Principles to Govern Renaming and Changes to Campus Iconography

In April 2021, the Board of Trustees approved the report and recommendations of the Ad Hoc Committee on Principle to Govern Renaming and Changes to Campus Iconography. The report outlined five overarching principles about naming, renaming, and changing campus iconography, which are listed below. The third principle includes four criteria to help guide specific decisions about renaming and changing campus iconography.

The report also described a “clear, inclusive, and rigorous” process by which questions about particular names or images on the University campus should be considered. Significant questions or concerns about particular names or iconography that emerge can be referred to the CPUC Committee on Naming by members of the community at any time. In making referrals, community members are encouraged to explain the concern in question and how it relates to the principles and criteria to govern renaming and changes to campus iconography.

  1. Naming decisions must be grounded in the University’s mission and core values. Decisions about naming, renaming, and changing campus iconography must be made with due regard for the University’s educational mission and core values, including its commitments to teaching and research of unsurpassed quality, to truth-seeking, and to inclusivity.
  2. Naming decisions complement and supplement other initiatives to achieve equity and inclusivity. Names and symbols matter to our campus and community, but the addition, removal, or contextualization of names and images are neither the sole nor the primary ways by which the University fulfills its aspirations to become more fully inclusive to people from all backgrounds.
  3. A decision to rename should be exceptional. Renaming should occur only under exceptional circumstances, informed and constrained by established and clear criteria. These criteria, which are largely drawn from the report of the Yale Committee on Principles to Establish Renaming, are:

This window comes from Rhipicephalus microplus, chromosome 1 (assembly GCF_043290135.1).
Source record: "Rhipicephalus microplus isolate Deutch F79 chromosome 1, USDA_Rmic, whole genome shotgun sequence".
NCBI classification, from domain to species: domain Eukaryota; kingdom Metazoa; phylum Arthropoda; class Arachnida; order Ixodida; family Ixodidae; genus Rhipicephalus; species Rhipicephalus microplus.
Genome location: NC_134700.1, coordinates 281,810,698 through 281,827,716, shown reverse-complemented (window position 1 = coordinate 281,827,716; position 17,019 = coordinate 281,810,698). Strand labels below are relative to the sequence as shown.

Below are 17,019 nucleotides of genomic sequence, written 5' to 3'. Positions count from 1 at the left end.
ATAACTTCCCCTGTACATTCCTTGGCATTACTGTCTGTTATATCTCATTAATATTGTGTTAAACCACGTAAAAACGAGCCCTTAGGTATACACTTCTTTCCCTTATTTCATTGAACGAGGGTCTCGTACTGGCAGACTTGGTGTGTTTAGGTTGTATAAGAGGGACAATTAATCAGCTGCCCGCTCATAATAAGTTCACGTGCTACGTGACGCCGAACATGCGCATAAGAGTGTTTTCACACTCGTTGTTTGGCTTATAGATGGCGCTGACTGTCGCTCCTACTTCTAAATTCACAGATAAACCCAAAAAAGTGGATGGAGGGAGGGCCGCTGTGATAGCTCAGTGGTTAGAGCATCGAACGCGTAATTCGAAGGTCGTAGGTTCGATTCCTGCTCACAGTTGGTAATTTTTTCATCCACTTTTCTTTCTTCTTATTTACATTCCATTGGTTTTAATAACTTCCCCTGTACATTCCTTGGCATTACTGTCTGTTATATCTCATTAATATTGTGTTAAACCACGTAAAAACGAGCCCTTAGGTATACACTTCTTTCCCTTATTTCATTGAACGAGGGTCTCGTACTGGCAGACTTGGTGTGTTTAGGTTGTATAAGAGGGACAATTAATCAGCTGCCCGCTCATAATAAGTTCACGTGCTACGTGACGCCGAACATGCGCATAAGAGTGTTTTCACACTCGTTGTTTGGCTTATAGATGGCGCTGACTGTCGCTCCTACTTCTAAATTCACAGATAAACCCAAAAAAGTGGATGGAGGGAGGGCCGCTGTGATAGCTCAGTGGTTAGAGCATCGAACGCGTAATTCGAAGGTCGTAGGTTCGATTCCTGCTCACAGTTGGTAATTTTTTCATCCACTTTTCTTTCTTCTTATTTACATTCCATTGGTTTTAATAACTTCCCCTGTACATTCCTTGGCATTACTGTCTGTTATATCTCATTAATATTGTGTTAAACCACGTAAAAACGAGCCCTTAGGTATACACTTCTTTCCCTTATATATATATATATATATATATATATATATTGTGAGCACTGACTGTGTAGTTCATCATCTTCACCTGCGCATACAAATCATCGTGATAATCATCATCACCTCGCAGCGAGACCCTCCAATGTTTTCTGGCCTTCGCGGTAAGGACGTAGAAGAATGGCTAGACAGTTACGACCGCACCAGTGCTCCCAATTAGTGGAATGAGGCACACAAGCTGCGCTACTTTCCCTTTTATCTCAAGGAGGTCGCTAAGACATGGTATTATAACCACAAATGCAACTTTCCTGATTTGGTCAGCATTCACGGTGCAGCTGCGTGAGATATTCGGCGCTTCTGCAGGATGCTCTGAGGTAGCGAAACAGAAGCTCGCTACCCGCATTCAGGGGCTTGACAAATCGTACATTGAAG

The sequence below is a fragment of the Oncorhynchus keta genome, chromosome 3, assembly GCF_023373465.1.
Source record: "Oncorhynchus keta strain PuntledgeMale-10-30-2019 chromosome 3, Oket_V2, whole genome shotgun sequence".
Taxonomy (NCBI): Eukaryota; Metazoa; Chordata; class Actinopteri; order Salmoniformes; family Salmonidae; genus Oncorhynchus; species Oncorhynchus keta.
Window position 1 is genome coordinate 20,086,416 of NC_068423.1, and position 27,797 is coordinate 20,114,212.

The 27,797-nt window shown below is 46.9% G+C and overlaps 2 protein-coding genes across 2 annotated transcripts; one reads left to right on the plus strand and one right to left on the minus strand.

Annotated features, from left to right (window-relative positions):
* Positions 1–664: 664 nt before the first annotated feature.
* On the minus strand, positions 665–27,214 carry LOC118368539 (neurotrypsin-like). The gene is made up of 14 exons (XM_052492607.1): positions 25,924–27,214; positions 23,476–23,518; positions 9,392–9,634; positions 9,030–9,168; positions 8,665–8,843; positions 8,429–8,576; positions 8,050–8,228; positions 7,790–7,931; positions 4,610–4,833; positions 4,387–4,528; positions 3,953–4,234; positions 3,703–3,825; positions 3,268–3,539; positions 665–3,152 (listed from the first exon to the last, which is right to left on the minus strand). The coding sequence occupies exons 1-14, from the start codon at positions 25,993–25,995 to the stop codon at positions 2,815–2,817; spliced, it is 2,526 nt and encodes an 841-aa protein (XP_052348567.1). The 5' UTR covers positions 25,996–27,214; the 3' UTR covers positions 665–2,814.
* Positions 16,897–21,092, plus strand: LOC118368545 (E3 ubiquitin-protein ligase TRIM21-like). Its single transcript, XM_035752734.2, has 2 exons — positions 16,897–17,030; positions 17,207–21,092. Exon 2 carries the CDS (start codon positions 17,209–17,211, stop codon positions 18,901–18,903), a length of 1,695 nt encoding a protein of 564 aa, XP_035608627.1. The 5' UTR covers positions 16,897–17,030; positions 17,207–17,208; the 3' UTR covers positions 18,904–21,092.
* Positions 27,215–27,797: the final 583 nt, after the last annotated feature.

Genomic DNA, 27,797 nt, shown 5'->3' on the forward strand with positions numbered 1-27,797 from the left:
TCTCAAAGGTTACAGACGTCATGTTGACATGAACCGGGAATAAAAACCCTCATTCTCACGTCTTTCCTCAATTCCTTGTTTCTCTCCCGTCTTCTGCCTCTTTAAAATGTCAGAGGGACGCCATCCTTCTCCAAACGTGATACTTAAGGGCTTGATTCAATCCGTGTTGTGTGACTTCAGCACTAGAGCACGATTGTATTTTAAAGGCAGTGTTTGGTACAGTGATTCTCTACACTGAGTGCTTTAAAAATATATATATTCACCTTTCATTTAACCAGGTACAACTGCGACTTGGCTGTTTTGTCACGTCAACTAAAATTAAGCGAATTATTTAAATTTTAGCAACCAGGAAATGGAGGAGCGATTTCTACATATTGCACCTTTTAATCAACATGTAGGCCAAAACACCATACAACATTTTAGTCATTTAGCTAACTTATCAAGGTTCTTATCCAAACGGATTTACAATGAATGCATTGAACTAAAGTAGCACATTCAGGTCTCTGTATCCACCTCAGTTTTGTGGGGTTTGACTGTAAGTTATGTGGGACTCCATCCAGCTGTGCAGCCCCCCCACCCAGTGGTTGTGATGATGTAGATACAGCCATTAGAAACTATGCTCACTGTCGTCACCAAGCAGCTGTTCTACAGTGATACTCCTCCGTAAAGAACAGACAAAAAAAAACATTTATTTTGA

• Is a central part of the legacy of the namesake fundamentally at odds with the mission of the University?
    • Was the relevant central part of the legacy significantly contested in the time and place in which the namesake lived, or significantly out of step with the standards of the namesake’s time?
    • Did the University, at the time of a naming, honor a namesake for reasons that are fundamentally at odds with the mission of the University?
    • Does a building or program whose namesake has a central legacy fundamentally at odds with the University’s mission play a substantial role in forming community at the University?
    Any or all of the proposed criteria may be relevant to a particular case. Those who employ the criteria in the future will need to determine the relative weight to assign each of them in any given instance.
  4. The University should have a bold vision for diversifying campus narratives and imagery. The University should take a bold, proactive approach to recounting all dimensions of its history, diversifying its institutional narratives, and broadening the range of images that it displays.
  5. Renaming decisions should be governed by a clear, inclusive, and rigorous process. The processes by which the University considers questions about particular names or images should be clearly articulated and publicly known, open to community input, and informed by scholarship.